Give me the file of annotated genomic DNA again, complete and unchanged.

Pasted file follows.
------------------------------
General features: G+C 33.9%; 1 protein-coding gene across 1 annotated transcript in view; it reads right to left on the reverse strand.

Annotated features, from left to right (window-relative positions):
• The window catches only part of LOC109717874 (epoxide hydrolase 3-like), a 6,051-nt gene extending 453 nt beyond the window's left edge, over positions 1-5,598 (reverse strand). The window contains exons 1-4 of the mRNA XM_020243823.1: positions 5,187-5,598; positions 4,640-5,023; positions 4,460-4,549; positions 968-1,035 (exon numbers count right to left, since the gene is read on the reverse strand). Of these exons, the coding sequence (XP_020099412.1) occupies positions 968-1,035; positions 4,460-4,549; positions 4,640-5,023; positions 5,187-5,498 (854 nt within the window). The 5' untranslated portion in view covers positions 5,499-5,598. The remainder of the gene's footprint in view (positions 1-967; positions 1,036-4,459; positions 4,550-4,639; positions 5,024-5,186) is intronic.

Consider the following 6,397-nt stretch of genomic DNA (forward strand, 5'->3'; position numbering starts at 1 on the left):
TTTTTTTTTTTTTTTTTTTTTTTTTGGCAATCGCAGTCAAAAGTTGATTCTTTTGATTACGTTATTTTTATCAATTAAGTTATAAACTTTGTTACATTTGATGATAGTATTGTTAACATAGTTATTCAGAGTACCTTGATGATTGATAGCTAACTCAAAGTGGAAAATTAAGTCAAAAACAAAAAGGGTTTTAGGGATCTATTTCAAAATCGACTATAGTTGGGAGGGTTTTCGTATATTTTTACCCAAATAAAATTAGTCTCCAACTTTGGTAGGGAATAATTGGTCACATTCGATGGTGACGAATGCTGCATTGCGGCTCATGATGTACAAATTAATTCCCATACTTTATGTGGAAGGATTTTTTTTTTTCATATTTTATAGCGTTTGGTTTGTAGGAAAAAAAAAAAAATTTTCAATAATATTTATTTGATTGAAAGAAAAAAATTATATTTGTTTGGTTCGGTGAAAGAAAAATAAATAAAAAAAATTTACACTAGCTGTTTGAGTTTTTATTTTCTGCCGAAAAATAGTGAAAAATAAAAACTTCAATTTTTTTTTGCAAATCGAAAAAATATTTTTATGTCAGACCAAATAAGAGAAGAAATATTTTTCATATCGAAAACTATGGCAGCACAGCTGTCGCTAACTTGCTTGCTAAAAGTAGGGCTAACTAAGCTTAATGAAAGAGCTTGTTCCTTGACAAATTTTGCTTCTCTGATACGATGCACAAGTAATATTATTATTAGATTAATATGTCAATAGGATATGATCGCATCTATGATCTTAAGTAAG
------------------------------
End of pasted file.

General features: G+C 33.9%; 1 protein-coding gene across 1 annotated transcript in view; it reads right to left on the reverse strand.

Annotated features, from left to right (window-relative positions):
• The window catches only part of LOC109717874 (epoxide hydrolase 3-like), a 6,051-nt gene extending 453 nt beyond the window's left edge, over positions 1-5,598 (reverse strand). The window contains exons 1-4 of the mRNA XM_020243823.1: positions 5,187-5,598; positions 4,640-5,023; positions 4,460-4,549; positions 968-1,035 (exon numbers count right to left, since the gene is read on the reverse strand). Of these exons, the coding sequence (XP_020099412.1) occupies positions 968-1,035; positions 4,460-4,549; positions 4,640-5,023; positions 5,187-5,498 (854 nt within the window). The 5' untranslated portion in view covers positions 5,499-5,598. The remainder of the gene's footprint in view (positions 1-967; positions 1,036-4,459; positions 4,550-4,639; positions 5,024-5,186) is intronic.

Consider the following 6,397-nt stretch of genomic DNA (forward strand, 5'->3'; position numbering starts at 1 on the left):
TTTTTTTTTTTTTTTTTTTTTTTTTGGCAATCGCAGTCAAAAGTTGATTCTTTTGATTACGTTATTTTTATCAATTAAGTTATAAACTTTGTTACATTTGATGATAGTATTGTTAACATAGTTATTCAGAGTACCTTGATGATTGATAGCTAACTCAAAGTGGAAAATTAAGTCAAAAACAAAAAGGGTTTTAGGGATCTATTTCAAAATCGACTATAGTTGGGAGGGTTTTCGTATATTTTTACCCAAATAAAATTAGTCTCCAACTTTGGTAGGGAATAATTGGTCACATTCGATGGTGACGAATGCTGCATTGCGGCTCATGATGTACAAATTAATTCCCATACTTTATGTGGAAGGATTTTTTTTTTTCATATTTTATAGCGTTTGGTTTGTAGGAAAAAAAAAAAAATTTTCAATAATATTTATTTGATTGAAAGAAAAAAATTATATTTGTTTGGTTCGGTGAAAGAAAAATAAATAAAAAAAATTTACACTAGCTGTTTGAGTTTTTATTTTCTGCCGAAAAATAGTGAAAAATAAAAACTTCAATTTTTTTTTGCAAATCGAAAAAATATTTTTATGTCAGACCAAATAAGAGAAGAAATATTTTTCATATCGAAAACTATGGCAGCACAGCTGTCGCTAACTTGCTTGCTAAAAGTAGGGCTAACTAAGCTTAATGAAAGAGCTTGTTCCTTGACAAATTTTGCTTCTCTGATACGATGCACAAGTAATATTATTATTAGATTAATATGTCAATAGGATATGATCGCATCTATGATCTTAAGTAAG